The history of Paris street art follows a familiar path from simple graffiti tags in the late 1970s toward free-hand aerosol driven works, stencils, wheat paste and stickers. While Paris street artists and their followers are quick to recognize their indebtedness to the New York graffiti pioneers, they also note that their embrace of the street as a venue for artistic expression was at least contemporaneous with that of other cities worldwide.
Miss Tic is a great example of this. Not just a pioneer as a woman street artist, Miss Tic was also a pioneer of the stencil street art style beginning in the 1980s, long before it became one of the most common street art mediums globally. Also paving the way for future generations of street artists was Blek Le Rat, one of France’s most famous street artists, whose ubiquitous stenciled rats ( “the only free animal in the city”, he likes to say) are acknowledged as an inspiration by Banksy himself. At the same time, Paris’ embrace of street art led to participation by a highly diverse collection of artists.
Today’s Parisian street art scene is an international one, just ask Prwnd, a Danish artist whose depiction of can-can dancers on Rue d-Orchampt worthily captures a distinctly Parisian subject. Or SMiLE, the Boulder Colorado artist whose intricate, multi-layered stencil work shows up across Montmartre and elsewhere.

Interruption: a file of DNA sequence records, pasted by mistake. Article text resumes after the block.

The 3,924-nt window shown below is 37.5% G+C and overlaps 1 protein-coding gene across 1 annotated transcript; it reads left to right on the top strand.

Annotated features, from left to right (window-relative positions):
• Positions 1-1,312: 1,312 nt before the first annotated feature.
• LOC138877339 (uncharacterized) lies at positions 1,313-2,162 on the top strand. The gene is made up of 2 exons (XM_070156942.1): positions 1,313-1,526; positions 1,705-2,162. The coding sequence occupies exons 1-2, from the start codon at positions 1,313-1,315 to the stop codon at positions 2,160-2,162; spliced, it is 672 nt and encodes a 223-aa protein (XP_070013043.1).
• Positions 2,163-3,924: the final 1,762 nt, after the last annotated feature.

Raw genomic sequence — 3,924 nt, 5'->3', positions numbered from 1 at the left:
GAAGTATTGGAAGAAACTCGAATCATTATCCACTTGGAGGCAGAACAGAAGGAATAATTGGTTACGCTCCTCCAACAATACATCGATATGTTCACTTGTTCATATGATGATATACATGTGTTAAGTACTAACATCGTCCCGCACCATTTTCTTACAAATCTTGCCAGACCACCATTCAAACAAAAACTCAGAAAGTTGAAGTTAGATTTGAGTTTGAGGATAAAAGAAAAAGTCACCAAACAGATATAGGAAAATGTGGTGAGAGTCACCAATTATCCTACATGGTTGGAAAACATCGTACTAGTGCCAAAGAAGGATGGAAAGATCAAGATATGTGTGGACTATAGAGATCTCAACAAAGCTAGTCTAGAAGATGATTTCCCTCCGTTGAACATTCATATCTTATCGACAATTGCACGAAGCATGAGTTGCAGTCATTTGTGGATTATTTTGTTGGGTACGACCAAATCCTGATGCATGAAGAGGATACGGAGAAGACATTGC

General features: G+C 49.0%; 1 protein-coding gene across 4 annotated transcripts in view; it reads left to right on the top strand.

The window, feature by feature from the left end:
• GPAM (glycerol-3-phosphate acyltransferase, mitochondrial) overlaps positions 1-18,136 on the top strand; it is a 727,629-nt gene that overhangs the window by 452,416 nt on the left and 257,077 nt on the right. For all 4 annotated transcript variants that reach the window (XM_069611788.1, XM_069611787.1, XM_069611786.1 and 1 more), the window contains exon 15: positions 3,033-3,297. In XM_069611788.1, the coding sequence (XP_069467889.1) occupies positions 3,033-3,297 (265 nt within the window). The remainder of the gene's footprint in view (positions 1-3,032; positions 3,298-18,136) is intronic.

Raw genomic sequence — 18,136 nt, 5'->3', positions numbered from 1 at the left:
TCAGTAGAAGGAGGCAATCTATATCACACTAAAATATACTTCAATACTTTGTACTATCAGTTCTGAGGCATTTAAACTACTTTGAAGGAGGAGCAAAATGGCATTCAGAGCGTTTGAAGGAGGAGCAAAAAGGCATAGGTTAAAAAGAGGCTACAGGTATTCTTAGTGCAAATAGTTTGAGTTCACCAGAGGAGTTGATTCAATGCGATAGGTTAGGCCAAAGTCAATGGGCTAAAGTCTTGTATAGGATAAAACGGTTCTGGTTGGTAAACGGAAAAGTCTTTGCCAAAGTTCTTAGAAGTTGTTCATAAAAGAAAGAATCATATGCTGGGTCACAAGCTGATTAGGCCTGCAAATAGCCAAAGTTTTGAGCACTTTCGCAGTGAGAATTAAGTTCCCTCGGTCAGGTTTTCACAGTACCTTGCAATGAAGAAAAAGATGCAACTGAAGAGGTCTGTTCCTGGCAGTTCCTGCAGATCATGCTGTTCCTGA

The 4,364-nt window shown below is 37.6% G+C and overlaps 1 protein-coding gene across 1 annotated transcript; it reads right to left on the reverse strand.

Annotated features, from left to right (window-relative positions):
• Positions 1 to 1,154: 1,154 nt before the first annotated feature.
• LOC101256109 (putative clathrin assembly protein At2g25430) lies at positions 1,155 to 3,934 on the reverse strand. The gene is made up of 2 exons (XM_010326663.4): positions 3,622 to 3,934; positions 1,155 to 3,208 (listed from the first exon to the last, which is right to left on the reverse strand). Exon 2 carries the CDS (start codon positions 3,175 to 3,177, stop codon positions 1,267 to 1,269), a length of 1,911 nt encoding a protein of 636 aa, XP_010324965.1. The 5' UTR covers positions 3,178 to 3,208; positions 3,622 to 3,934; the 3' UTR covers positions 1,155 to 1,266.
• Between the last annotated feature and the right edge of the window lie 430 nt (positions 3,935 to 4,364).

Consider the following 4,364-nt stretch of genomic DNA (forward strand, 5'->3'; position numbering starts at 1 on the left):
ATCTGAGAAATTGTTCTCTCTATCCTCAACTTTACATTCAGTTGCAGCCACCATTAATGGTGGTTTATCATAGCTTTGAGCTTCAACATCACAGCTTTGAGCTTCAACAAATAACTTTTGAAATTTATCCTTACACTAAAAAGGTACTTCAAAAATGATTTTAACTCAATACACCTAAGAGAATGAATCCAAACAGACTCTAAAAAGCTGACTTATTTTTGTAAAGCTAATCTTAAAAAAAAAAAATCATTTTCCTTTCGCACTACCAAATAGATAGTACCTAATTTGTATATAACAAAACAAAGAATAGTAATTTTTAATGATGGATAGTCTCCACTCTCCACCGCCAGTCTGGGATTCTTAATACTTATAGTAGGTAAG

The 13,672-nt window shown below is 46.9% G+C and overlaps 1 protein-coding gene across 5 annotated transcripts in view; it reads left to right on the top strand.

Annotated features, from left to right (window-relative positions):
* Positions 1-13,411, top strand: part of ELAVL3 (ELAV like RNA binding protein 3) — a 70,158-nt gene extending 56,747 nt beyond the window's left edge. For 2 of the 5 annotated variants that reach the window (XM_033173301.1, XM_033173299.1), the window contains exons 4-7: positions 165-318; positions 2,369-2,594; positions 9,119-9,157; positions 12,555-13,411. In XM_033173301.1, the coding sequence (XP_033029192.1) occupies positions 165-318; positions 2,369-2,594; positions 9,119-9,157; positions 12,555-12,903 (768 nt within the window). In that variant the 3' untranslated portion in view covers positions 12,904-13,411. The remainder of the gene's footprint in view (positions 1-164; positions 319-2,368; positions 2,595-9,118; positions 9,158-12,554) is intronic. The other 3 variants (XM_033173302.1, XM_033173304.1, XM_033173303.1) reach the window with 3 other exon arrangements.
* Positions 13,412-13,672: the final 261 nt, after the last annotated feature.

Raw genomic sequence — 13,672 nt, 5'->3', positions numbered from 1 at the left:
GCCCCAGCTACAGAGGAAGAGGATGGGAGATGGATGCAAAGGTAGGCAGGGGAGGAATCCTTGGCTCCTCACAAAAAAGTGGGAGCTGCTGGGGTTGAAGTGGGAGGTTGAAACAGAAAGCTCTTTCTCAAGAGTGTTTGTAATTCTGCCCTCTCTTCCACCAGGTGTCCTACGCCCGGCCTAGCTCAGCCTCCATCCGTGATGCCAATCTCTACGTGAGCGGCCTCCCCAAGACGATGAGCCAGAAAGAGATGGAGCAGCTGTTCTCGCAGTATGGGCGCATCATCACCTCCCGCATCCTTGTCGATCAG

Why do they take to the streets, leaving their spray-painted tracks for all of Paris to follow? Some pursue political advocacy, some see the street as a means around the gilded gates of the galleries, others, like Demoiselles just want to spread a little happiness.
“At the beginning, I started painting and pasting my “Demoiselles” in the street because I wanted everybody to see them,” the artist said. “Then someday someone said something that touched me: ‘Every morning when I pass one of your demoiselles, it brightens my day like sunshine.’ This definitely inspired me to keep on painting in the streets,” said Demoiselles, one of many woman artists following in the footsteps of Miss Tic.
Paris street art appears to have maintained a persistent French flavor, more nuanced and perhaps a bit more cultivated than what is typically found on the streets of Bushwick or the Lower East Side.
So what about the art? Is there really a difference? It’s impossible to make broad generalizations like this, but as it has evolved in parallel to counterpart movements in New York and elsewhere, Paris street art appears to have maintained a persistent French flavor, more nuanced and perhaps a bit more cultivated than what is typically found on the streets of Bushwick or the Lower East Side. Portraiture is common, muted hues recalling sepia-tone are likewise seen, the share of works that seek realism is probably higher in Paris than in New York. Loud, screaming headlines and tags seem less common. All in all, Paris street art may be a bit more urbane, a bit less urban.